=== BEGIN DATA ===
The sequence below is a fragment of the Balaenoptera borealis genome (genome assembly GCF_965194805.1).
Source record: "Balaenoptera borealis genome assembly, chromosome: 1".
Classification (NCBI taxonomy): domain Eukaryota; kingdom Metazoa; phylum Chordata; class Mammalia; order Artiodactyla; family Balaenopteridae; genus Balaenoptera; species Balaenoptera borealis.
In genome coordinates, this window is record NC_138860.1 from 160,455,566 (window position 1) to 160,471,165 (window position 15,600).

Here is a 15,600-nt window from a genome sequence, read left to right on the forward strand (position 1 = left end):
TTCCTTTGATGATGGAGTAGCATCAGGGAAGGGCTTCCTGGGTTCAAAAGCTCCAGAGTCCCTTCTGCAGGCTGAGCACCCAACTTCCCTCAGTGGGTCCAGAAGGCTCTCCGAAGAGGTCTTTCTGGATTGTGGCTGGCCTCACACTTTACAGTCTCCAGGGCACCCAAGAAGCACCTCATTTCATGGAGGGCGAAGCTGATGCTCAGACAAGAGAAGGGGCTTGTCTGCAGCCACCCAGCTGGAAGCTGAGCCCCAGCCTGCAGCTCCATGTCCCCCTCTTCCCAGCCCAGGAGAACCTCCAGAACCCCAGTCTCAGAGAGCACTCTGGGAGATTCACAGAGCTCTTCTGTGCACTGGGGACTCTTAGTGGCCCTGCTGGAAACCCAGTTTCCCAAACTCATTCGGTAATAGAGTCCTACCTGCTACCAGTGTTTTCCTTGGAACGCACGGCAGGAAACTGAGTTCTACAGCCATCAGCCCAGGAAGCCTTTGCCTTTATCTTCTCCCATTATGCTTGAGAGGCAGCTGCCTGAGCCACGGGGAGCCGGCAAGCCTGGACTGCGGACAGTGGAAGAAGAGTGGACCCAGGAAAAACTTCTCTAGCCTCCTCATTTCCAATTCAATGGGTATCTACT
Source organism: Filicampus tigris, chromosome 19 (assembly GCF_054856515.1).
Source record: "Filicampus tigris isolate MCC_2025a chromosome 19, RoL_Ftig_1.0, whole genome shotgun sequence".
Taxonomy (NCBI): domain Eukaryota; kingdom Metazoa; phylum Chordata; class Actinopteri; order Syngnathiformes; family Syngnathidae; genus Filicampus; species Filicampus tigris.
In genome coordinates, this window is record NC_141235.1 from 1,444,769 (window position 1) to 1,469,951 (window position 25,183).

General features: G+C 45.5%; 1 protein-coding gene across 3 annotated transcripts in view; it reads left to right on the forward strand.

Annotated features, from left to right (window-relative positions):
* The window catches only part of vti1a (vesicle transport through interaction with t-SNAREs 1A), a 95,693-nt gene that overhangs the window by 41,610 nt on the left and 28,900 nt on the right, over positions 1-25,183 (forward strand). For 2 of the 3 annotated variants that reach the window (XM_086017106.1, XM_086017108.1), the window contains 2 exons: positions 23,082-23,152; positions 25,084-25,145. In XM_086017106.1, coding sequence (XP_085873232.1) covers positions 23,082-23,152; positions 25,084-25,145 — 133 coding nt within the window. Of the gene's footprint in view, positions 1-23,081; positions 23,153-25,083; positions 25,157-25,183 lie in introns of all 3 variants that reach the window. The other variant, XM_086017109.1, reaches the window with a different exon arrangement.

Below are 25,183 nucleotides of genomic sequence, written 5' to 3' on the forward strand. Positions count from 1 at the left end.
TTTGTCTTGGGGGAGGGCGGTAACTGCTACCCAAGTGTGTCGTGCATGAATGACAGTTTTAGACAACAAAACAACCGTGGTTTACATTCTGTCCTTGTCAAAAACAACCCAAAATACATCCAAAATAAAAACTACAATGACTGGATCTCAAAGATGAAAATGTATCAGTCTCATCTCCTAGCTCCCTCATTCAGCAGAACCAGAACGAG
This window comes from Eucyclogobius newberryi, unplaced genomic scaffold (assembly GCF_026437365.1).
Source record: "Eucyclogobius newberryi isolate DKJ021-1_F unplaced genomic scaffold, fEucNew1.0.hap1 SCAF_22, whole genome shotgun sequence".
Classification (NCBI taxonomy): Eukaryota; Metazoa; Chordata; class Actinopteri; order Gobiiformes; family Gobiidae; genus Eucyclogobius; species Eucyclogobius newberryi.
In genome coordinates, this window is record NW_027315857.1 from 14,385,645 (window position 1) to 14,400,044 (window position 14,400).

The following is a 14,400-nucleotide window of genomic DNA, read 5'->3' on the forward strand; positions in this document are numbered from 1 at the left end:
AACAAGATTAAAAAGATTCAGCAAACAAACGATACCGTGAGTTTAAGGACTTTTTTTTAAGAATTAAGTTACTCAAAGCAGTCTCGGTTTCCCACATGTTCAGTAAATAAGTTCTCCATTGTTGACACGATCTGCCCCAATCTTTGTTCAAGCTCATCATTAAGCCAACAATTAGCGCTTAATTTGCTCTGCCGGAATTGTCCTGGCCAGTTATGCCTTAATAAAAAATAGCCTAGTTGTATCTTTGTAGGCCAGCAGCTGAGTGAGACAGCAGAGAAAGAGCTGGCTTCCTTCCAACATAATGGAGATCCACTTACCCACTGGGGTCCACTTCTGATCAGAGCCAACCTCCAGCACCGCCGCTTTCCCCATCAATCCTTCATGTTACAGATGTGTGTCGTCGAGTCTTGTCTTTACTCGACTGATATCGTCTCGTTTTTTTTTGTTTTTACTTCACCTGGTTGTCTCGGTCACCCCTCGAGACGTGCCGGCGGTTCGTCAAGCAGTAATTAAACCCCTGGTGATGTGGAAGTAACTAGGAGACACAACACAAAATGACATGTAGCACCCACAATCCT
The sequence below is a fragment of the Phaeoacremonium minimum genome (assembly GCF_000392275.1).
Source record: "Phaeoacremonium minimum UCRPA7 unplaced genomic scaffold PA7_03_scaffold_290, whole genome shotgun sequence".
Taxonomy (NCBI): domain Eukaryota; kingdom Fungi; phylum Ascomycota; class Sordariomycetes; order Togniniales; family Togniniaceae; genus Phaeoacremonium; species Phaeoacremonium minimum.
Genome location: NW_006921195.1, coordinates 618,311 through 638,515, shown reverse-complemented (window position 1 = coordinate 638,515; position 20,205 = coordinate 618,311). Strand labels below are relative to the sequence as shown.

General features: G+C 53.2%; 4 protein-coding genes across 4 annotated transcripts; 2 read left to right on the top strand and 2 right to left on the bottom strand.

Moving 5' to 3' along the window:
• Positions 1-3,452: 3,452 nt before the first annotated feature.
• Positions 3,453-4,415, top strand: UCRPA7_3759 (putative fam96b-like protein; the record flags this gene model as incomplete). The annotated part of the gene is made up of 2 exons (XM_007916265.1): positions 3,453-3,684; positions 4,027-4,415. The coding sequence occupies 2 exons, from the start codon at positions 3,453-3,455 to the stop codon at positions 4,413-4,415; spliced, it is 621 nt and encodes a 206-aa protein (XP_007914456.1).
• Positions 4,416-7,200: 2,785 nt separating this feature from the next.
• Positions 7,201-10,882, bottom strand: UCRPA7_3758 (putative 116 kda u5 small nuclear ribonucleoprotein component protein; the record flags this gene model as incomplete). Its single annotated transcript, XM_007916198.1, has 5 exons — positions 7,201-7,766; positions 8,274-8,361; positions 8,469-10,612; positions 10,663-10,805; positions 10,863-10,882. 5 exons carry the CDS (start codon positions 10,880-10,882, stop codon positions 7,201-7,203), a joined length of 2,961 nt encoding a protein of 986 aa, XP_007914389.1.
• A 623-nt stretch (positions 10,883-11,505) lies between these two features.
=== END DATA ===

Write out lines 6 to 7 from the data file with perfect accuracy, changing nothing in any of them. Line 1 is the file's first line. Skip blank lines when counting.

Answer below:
TTCCTTTGATGATGGAGTAGCATCAGGGAAGGGCTTCCTGGGTTCAAAAGCTCCAGAGTCCCTTCTGCAGGCTGAGCACCCAACTTCCCTCAGTGGGTCCAGAAGGCTCTCCGAAGAGGTCTTTCTGGATTGTGGCTGGCCTCACACTTTACAGTCTCCAGGGCACCCAAGAAGCACCTCATTTCATGGAGGGCGAAGCTGATGCTCAGACAAGAGAAGGGGCTTGTCTGCAGCCACCCAGCTGGAAGCTGAGCCCCAGCCTGCAGCTCCATGTCCCCCTCTTCCCAGCCCAGGAGAACCTCCAGAACCCCAGTCTCAGAGAGCACTCTGGGAGATTCACAGAGCTCTTCTGTGCACTGGGGACTCTTAGTGGCCCTGCTGGAAACCCAGTTTCCCAAACTCATTCGGTAATAGAGTCCTACCTGCTACCAGTGTTTTCCTTGGAACGCACGGCAGGAAACTGAGTTCTACAGCCATCAGCCCAGGAAGCCTTTGCCTTTATCTTCTCCCATTATGCTTGAGAGGCAGCTGCCTGAGCCACGGGGAGCCGGCAAGCCTGGACTGCGGACAGTGGAAGAAGAGTGGACCCAGGAAAAACTTCTCTAGCCTCCTCATTTCCAATTCAATGGGTATCTACT
Source organism: Filicampus tigris, chromosome 19 (assembly GCF_054856515.1).